For those of you who didn’t know, I am a mama by day and a freelance illustrator by night (and nap time!). The other night as I was finishing up a project to send over to a client, I came across this little lamb sketch that I did a few years ago. With springtime and Easter on my mind, I instantly thought up an adorable craft that my little Tommy could make using this drawing as a base. Of course, no Easter craft involving fluffy white baby animals would be complete without a bunny, so I whipped up a little bunny drawing to go along with it!

Cotton Ball Bunny & Lamb

For this project, you will need:

  • Little Lamb & Little Bunny (<—click the links to download .pdf files)
  • Printer (with black ink or toner… no color printer necessary)
  • White 8.5 x 11″ printer paper (or card stock)
  • Cotton Balls
  • Liquid Glue
  • Stickers & markers (or whatever you want to use to decorate your picture)

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To make it:

  1. Grown-up: Print the Little Lamb and Little Bunny .pdf files. (I printed on white card stock to make this a little more sturdy to withstand the glue and weight of the cotton balls.)
  2. Grown-up & Child: Squiggle some glue onto the body of the little lamb and let your little one help place cotton ball “wool” all over to make the lamb cute and fluffy.
  3. Child: Decorate your picture with colorful stickers, color the background, and add words or designs to make it your own.
  4. Repeat steps 2-3 with the Little Bunny printout.

These printouts are free for personal use, but please remember that I am the artist and I retain the copyrights to the artwork. These art files (along with any other art or photography that I post on makelearngo.com) cannot be copied, reproduced, or sold without my permission. If you have any questions about this, please e-mail me at makelearngo@gmail.com. Thank you!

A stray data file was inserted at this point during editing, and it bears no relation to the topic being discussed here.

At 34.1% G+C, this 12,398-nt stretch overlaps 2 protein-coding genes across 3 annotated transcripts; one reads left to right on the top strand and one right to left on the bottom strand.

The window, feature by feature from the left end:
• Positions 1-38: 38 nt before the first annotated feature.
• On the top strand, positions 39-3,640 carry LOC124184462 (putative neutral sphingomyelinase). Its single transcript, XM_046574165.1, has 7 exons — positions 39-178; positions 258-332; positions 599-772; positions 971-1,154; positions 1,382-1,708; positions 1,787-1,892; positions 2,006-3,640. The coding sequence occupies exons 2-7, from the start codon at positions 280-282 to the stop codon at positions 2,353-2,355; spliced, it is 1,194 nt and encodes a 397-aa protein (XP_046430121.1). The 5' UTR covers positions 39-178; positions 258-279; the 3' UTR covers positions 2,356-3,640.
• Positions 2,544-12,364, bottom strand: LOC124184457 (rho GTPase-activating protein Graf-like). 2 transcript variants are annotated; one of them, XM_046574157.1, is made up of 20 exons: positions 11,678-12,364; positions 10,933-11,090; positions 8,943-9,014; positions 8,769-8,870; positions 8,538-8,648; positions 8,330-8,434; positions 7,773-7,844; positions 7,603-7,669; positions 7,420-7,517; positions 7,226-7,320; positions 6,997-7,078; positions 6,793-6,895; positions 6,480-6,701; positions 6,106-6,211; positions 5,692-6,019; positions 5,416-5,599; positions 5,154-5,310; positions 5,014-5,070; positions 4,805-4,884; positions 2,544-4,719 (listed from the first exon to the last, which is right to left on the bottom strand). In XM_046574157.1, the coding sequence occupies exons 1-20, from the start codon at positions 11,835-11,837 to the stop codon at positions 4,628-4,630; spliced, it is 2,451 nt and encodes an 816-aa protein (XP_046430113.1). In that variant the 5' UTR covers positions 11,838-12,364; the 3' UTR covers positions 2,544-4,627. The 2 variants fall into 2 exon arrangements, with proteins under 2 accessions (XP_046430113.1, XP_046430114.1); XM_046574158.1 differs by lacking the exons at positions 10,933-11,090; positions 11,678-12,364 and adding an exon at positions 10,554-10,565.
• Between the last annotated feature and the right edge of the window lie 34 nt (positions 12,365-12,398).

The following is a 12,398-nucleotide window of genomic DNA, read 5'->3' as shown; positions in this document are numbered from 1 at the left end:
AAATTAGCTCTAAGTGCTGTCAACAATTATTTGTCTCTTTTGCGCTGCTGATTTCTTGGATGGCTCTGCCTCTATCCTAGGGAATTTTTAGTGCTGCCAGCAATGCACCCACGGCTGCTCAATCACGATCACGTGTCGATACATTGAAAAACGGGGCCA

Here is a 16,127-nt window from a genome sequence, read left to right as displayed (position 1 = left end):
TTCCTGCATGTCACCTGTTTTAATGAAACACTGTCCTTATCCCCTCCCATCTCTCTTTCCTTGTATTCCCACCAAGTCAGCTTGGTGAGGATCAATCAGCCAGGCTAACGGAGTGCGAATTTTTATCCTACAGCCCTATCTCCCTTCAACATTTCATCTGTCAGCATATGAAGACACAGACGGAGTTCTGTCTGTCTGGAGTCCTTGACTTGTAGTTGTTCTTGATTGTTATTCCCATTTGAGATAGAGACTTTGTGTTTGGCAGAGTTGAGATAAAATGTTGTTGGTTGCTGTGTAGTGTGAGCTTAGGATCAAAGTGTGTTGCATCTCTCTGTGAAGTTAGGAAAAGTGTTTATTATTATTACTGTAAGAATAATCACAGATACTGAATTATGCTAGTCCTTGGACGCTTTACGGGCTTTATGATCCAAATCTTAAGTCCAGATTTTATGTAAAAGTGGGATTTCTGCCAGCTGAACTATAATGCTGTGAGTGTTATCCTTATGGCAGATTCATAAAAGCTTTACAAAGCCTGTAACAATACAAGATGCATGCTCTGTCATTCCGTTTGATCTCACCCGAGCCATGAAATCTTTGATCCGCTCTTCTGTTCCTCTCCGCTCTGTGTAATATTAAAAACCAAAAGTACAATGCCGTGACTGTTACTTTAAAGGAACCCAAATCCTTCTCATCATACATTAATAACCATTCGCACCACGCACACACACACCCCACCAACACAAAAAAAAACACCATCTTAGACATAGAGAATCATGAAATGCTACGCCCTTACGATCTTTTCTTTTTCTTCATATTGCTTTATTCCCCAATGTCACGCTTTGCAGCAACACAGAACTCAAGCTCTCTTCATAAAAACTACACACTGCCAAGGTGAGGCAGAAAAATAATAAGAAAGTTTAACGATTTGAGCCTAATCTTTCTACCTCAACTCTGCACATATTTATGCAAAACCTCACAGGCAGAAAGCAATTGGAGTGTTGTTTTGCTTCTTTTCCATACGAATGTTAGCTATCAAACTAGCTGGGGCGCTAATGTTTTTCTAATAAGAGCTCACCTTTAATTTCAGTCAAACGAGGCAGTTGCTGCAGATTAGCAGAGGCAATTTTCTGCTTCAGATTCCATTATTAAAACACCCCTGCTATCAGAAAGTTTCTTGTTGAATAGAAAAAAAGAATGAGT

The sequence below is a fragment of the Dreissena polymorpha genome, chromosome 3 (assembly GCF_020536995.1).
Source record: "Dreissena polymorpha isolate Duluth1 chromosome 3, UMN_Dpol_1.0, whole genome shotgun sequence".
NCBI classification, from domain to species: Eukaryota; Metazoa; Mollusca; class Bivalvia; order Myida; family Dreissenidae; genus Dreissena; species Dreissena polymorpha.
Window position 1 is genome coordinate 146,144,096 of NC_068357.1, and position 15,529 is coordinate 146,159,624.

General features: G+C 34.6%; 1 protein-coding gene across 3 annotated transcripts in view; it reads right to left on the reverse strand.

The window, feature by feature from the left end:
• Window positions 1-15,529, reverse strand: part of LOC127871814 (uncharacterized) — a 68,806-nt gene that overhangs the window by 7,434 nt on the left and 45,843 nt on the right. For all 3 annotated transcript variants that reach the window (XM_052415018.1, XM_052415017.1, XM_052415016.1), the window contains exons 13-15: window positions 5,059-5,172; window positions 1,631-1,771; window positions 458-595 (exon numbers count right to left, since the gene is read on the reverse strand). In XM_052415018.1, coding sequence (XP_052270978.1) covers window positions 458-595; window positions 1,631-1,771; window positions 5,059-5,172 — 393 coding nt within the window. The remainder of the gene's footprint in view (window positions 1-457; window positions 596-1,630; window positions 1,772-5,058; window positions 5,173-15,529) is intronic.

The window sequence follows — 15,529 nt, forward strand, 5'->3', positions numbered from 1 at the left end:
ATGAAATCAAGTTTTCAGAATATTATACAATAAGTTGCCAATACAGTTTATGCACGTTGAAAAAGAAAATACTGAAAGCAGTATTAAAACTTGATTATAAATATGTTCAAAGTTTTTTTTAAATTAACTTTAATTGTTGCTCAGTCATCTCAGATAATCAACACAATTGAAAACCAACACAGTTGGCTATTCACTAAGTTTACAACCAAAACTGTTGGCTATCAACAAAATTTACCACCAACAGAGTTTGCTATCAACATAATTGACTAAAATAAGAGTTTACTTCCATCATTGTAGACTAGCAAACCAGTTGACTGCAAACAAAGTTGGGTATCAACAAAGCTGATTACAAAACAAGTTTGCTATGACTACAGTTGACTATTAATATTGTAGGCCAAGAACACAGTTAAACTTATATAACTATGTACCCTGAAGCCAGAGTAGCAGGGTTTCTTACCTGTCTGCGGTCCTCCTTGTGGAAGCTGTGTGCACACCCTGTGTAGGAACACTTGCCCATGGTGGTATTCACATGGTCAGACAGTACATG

When you make this with your little artist, don’t forget to take a picture! Tag @makelearngo on Instagram, send a message to Make Learn Go on Facebook, or e-mail your photo to makelearngo@gmail.com for a chance for your child’s artwork to be featured on our Instagram and Facebook pages!

And don’t forget to check out some of our fun Easter crafts and learning activities that you can do with your little one:

And if you’re still trying to figure out what the Easter Bunny is going to bring this year, here’s our helpful list of Easter Basket Ideas for Toddlers & Babies.

Dot Art Rainbow

I featured this project on Instagram (@makelearngo) and Facebook (Make Learn Go) last week, but never got around to posting about it here on the blog. We did this project while learning about rainbows before St. Patrick’s Day, but this is a great project to do any time of the year! It’s a fun way for your child to work on color recognition and color matching as well as hand-eye coordination.

(For another fun St. Paddy’s Day craft your child will love, check out our Tissue Box Leprechaun Trap!)

Dot Art Rainbow1

For this project, you will need:

  • Plain white sheet of paper
  • Markers, crayons, or colored pencils (red, orange, yellow, green, blue, & purple)
  • Dot markers (red, orange, yellow, green, blue, & purple) – we love Do-A-Dot Art! Markersrainbowart2

To make the dot art rainbow: